424 F2d 494 United States v. Classen
424 F.2d 494
UNITED STATES of America, Plaintiff-Appellee,
John CLASSEN, Defendant-Appellant.
United States Court of Appeals, Sixth Circuit.
April 15, 1970.
Albert A. Goldfarb, Detroit, Mich., for defendant-appellant.
J. Kenneth Lowrie, Asst. U. S. Atty., Detroit, Mich., for plaintiff-appellee; James H. Brickley, U. S. Atty., Ralph B. Guy, Jr., Chief Asst. U. S. Atty., Detroit, Mich., on the brief.
Before CELEBREZZE, PECK and COMBS, Circuit Judges.
COMBS, Circuit Judge.
Defendant-appellant John Classen was convicted by a jury on two counts of possession of checks stolen from the United States Mail in violation of 18 U.S.C. § 1708. A sentence of four years imprisonment was imposed on each of the two counts, the sentences to be served consecutively.
The government's proof clearly showed that the two checks defendant was charged with possessing were stolen from a postal storage box on January 2, 1968. The prosecution attempted to link defendant with this crime through the testimony of Junetta Gaddy.
On direct examination, Junetta Gaddy admitted endorsing the two checks in question. She testified, however, that she could not recall from whom she received the checks because she was under the influence of drugs at the time. At this point, the government claimed surprise and was allowed to cross-examine Miss Gaddy as a hostile witness. She was then confronted with a statement she had given under oath to two federal officers on February 8, 1968, while she was incarcerated in the Detroit House of Corrections. Miss Gaddy admitted that she had made and signed the statement but said she was unaware of its contents since she did not read the statement before signing it. The statement was then admitted as substantive evidence over the objection of defense counsel. In that statement, Miss Gaddy admitted cashing a number of checks stolen from mailboxes, including the two which defendant was charged with having possessed. The statement also recited that she had received the latter two checks from defendant, and that she had seen many checks on a table in defendant's home which had been stolen from postal relay boxes.
After being confronted with this statement, Miss Gaddy reiterated that she could not truthfully say that she had received the checks from defendant. She explained the conflict between her statement and her trial testimony on the ground that she was undergoing withdrawal and was serving ninety days self-commitment for narcotics at the time the statement was made; also that she felt she was under pressure to make some statement in view of the imminence of both federal and state sentences.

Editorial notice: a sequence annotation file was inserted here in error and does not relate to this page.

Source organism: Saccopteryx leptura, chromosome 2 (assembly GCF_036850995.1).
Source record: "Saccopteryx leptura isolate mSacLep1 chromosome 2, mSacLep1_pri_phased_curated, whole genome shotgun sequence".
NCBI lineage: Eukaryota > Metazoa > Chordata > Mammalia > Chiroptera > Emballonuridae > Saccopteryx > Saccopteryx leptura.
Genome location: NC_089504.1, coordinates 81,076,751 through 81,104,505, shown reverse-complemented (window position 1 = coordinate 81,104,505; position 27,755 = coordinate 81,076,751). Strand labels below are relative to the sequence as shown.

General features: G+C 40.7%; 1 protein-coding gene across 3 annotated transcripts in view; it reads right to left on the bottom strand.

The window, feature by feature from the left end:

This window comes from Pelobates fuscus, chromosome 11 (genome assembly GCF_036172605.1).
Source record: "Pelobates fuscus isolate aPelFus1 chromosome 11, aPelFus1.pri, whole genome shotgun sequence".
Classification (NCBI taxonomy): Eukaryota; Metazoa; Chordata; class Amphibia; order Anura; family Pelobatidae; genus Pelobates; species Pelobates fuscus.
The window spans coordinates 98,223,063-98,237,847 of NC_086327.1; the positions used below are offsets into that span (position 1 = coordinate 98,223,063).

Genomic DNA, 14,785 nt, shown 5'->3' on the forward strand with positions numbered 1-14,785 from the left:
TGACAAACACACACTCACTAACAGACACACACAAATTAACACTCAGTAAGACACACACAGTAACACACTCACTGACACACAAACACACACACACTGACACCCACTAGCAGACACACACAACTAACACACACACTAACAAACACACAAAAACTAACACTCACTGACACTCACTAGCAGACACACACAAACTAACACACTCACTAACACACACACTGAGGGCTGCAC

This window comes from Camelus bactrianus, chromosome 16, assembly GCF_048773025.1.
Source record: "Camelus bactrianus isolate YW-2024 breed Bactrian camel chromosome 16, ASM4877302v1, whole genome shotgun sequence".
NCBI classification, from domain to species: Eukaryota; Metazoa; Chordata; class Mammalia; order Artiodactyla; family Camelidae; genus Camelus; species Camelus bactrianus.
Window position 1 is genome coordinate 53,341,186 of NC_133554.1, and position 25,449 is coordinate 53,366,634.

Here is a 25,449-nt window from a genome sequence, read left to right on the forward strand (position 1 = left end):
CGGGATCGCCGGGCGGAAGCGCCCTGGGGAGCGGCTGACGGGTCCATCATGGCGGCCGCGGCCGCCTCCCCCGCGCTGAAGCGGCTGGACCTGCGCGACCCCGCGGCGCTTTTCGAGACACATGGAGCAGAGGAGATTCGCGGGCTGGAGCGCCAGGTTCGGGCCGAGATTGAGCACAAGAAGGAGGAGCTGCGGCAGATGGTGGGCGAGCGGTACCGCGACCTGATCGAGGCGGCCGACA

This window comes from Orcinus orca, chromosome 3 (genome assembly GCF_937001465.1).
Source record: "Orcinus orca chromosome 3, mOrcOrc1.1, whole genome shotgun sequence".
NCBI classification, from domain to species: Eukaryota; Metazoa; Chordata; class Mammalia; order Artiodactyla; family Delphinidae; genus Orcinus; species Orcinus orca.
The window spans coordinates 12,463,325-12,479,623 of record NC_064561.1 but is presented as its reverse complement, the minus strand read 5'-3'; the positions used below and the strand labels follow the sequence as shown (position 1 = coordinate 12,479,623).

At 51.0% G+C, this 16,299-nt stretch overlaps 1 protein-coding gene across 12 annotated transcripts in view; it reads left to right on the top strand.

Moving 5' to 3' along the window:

The only other testimony to connect defendant with the crime was that of the arresting officer who testified that defendant was driving a 1961 black Cadillac convertible when he was arrested. Another witness had previously testified that he had observed three men break open the postal storage box in question and drive away in a 1961 black Cadillac convertible. This witness was unable to identify any of the participants.
Although defendant has alleged several errors on this appeal, the crucial question is whether the trial court erred in permitting the extra-judicial statement of the witness Gaddy to be received as substantive evidence. That question is squarely answered in United States v. Crowder, 346 F.2d 1 (6th Cir. 1965). There, this Court held that a witness's extra-judicial statement is not admissible as substantive evidence but only to impeach the witness's trial testimony. See also United States v. Schwartz, 390 F.2d 1 (3rd Cir. 1968). We are not impressed, as we were not impressed in Crowder, with the criticism of this rule. We think the rule of Crowder is sound and we have no inclination to depart from it.1
The error was clearly prejudicial to defendant and requires reversal of the judgment. Without the extra-judicial statement of Miss Gaddy, there was no substantive proof of defendant's participation in the crime. We find no merit in the other grounds of error raised by defendant.
Reversed and remanded.
We need not decide whether we agree with the decision in United States v. DeSisto, 329 F.2d 929 (2nd Cir. 1964). There, the court refused to require rigid adherence to the orthodox rule limiting the use of prior statements of a witness to their effect on his credibility where the prior statements were themselves testimony before a grand jury and at a former trial. The circumstances present in DeSisto admittedly are not present here